After surrendering without firing a shot, giving press conferences galore and apologizing to Iranians British sailors and marines returned with gift bags from President Mahmoud Ahmadinejad and have some explaining to do as far as there conduct throughout this incident. They must have really been tortured horribly either that or ill trained. I know they have a code of conduct and this behavior just doesn't seem to be adequate from that standard. British Soldiers have never been known to behave in such a way. In recent history read the story of Bravo 2 Zero by Andy McNab. He and his comrades resistance to their Iraqi captures was heroic. It just seems this units conduct definitely did not live up to that standard. It is too early but I am sure debriefing officers might have some questions. The whole gift bag thing and the quick confessions just doesn't sit right with me. I do not wish to pass judgment but the whole incident and behavior that followed seemed bizarre.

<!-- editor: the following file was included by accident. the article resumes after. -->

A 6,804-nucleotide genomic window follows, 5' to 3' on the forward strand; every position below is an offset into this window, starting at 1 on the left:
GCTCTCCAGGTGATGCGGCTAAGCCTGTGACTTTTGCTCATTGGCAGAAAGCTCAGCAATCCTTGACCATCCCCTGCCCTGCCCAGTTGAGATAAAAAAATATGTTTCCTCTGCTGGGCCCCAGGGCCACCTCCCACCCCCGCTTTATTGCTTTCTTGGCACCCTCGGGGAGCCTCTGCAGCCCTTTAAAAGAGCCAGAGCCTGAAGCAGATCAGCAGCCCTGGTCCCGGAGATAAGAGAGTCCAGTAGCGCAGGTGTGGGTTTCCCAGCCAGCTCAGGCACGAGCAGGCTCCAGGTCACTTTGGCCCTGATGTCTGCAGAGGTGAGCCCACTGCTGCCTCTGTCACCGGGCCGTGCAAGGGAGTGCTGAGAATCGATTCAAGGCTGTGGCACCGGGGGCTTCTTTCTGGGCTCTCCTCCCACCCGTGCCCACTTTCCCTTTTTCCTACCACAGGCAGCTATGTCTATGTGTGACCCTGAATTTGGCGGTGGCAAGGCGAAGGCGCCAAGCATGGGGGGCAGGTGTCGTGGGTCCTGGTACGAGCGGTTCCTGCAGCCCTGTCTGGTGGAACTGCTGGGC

The 15 British sailors and marines freed by Iran arrived back in the UK today.

"Iran has every right to put these people on trial but they have been pardoned," Mr Ahmadinejad said as he announced the face-saving solution in which neither side backed down from its position of principle. "They will be set free as a gift from the people of Iran to the people of Britain. And I ask Tony Blair's government not to punish these soldiers for having told the truth. I also ask him to be concerned with truth, justice and service to the British people."